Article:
The owl Dahlmeier referred to is most likely the barred owl, which for reasons unbeknownst to D’Alessio continues to make its home inside Fort Jefferson.
“We have this one owl and he lives up at the top of the fort by the [Garden Key] lighthouse,” said D’Alessio. “We don’t see him very often, and we don’t know why he’s still here, but he’s here.”
While the National Park Service does have records of five different owl species being spotted on the islands, they are far from the park’s winged wunderkinds. That title would have to go to the terns and noddies, which can be found en masse throughout the park from December through September.
The National Park Service’s data say that the sooty tern is the most common species that regularly nests in the park, and can be found in excess of 75,000 annually.
“We see so many of them so often that it has really become their park,” said D’Alessio of the terns, who spend “way more time” at the Dry Tortugas than any visitors.
In addition to the terns, black and brown noddies—which, although belonging to the same family, are considerably darker than their snooty counterparts—are also some of the Tortugas’ more frequent fliers, with seasonal migrations ranging anywhere from 2,500 to 15,000.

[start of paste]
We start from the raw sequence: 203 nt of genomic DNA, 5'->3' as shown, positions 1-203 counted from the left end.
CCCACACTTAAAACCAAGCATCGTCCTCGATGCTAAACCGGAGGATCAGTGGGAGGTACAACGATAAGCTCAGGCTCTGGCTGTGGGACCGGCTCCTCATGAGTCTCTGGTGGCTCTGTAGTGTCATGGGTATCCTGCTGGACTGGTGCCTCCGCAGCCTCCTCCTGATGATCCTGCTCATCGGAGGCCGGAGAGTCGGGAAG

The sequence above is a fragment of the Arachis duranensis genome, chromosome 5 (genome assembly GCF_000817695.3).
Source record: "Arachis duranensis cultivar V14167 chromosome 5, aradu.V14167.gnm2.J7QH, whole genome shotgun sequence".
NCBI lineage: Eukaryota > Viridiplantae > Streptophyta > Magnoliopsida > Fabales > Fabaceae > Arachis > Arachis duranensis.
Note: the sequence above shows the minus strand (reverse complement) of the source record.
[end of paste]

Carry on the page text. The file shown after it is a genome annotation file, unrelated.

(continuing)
With the chance to see any of the 299 species of birds originating from any one of six continents, it is no wonder that the Dry Tortugas has become such an attraction for ornithologists of all ages and levels of interest.
While those who know the park know about the historic Civil War-era fort and the history around it, the chance to simultaneously observe birds native to Canada (the sharp-shinned hawk, one of the world’s smallest hawk species) and Asia (the cattle egret) should not be overlooked.
“Many people come here for the Fort Jefferson tour,” said D’Alessio. “And that’s great, but at the same time that’s only one island out of the seven. I hate to see people miss out on the birds at Long Key and Bush Key.”
All in all, the Dry Tortugas provides quite the attraction for snowbirds. Both kinds.
If You Go:
Visitors in the summer months will be more likely to observe terns and noddies, which tend to begin their seasonal migrations in June.
Hawks, falcons and other raptors are more commonly visible in the fall months, and the islands are home to more water birds and sparrows in the winter.
For the National Park Service’s complete list of all the bird species that can be found at Dry Tortugas, as well as their general migration months, please visit http://www.nps.gov/oia/DRTOBirdlist.pdf.
Cost (according to Yankee Freedom II): Adults $160; Students and active military with valid ID $150.
Cost includes transportation and two meals. A $5 park entrance fee is not included.
Visitors should bring walking shoes and a jacket to account for any wind on their boat. Binoculars are also suggested, as passengers may want a better look at the birds on the smaller islands.
To contact Dry Tortugas National Park, please call 305-242-7700 or visit http://www.nps.gov/drto/.